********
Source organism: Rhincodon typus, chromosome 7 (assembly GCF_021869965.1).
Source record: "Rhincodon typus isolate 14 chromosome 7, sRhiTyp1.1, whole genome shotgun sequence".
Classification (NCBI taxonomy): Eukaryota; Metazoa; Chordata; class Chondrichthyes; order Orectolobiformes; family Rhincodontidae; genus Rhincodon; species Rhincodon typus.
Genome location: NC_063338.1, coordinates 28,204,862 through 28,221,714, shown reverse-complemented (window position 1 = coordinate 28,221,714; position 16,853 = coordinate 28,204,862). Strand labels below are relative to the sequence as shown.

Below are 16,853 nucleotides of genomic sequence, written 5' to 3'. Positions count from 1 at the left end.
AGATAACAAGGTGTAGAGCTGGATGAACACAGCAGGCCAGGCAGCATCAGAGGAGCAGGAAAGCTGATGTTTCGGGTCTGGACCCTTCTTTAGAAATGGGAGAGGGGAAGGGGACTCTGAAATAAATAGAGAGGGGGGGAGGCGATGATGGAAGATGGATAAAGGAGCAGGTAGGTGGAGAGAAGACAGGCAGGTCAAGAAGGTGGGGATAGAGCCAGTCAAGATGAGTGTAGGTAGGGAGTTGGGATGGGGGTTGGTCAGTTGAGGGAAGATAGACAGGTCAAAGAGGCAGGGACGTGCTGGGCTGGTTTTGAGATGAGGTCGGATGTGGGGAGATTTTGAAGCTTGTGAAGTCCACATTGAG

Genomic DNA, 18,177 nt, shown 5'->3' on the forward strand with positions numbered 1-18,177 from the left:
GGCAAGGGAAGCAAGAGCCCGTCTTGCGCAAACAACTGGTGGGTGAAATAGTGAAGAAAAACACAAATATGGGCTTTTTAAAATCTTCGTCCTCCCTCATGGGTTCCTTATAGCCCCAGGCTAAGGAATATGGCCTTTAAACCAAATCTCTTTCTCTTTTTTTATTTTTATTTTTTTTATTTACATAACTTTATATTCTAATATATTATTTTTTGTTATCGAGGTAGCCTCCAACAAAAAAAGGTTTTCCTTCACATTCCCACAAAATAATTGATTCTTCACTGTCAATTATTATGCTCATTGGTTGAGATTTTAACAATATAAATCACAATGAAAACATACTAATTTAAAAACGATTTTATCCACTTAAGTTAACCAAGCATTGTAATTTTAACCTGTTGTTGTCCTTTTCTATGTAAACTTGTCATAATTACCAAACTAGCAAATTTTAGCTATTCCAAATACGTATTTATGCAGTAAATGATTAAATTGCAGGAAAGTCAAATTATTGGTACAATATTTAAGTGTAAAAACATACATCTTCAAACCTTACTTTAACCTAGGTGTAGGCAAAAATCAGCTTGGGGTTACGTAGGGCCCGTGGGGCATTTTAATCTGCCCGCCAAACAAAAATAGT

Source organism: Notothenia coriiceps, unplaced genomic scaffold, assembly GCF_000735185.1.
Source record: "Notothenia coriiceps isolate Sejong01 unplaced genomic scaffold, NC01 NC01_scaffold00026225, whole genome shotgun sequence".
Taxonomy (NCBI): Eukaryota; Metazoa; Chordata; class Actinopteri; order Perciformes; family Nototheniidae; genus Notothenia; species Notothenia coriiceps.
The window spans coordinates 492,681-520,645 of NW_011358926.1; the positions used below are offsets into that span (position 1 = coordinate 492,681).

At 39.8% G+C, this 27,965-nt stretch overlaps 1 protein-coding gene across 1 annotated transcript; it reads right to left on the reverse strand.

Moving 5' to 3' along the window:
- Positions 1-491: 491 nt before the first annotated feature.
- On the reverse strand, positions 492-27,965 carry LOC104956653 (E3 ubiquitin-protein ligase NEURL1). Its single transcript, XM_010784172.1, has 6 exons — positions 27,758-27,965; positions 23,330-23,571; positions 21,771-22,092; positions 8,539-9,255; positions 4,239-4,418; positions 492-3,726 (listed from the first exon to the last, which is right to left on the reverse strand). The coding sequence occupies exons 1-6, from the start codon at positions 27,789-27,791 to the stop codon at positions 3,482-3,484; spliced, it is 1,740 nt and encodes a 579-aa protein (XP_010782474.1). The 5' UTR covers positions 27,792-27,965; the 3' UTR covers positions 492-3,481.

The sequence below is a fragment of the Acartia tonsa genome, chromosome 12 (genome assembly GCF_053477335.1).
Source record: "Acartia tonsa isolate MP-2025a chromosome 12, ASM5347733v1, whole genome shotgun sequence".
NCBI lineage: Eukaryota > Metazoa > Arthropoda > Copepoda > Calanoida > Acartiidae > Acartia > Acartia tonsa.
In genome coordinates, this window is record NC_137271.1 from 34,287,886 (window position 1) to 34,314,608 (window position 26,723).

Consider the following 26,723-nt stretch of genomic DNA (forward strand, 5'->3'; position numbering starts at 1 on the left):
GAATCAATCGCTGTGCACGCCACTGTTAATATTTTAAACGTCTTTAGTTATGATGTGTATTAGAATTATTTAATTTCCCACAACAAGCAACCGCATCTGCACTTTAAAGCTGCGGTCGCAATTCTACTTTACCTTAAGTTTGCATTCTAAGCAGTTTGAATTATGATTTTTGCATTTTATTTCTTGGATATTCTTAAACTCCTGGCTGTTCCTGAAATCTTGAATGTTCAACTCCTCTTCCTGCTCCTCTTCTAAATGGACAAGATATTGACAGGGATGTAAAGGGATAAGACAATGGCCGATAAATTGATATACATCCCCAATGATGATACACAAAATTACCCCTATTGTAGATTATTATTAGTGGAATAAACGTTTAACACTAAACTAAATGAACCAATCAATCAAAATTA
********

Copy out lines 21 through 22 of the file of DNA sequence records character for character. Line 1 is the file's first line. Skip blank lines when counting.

Consider the following 26,723-nt stretch of genomic DNA (forward strand, 5'->3'; position numbering starts at 1 on the left):
GAATCAATCGCTGTGCACGCCACTGTTAATATTTTAAACGTCTTTAGTTATGATGTGTATTAGAATTATTTAATTTCCCACAACAAGCAACCGCATCTGCACTTTAAAGCTGCGGTCGCAATTCTACTTTACCTTAAGTTTGCATTCTAAGCAGTTTGAATTATGATTTTTGCATTTTATTTCTTGGATATTCTTAAACTCCTGGCTGTTCCTGAAATCTTGAATGTTCAACTCCTCTTCCTGCTCCTCTTCTAAATGGACAAGATATTGACAGGGATGTAAAGGGATAAGACAATGGCCGATAAATTGATATACATCCCCAATGATGATACACAAAATTACCCCTATTGTAGATTATTATTAGTGGAATAAACGTTTAACACTAAACTAAATGAACCAATCAATCAAAATTA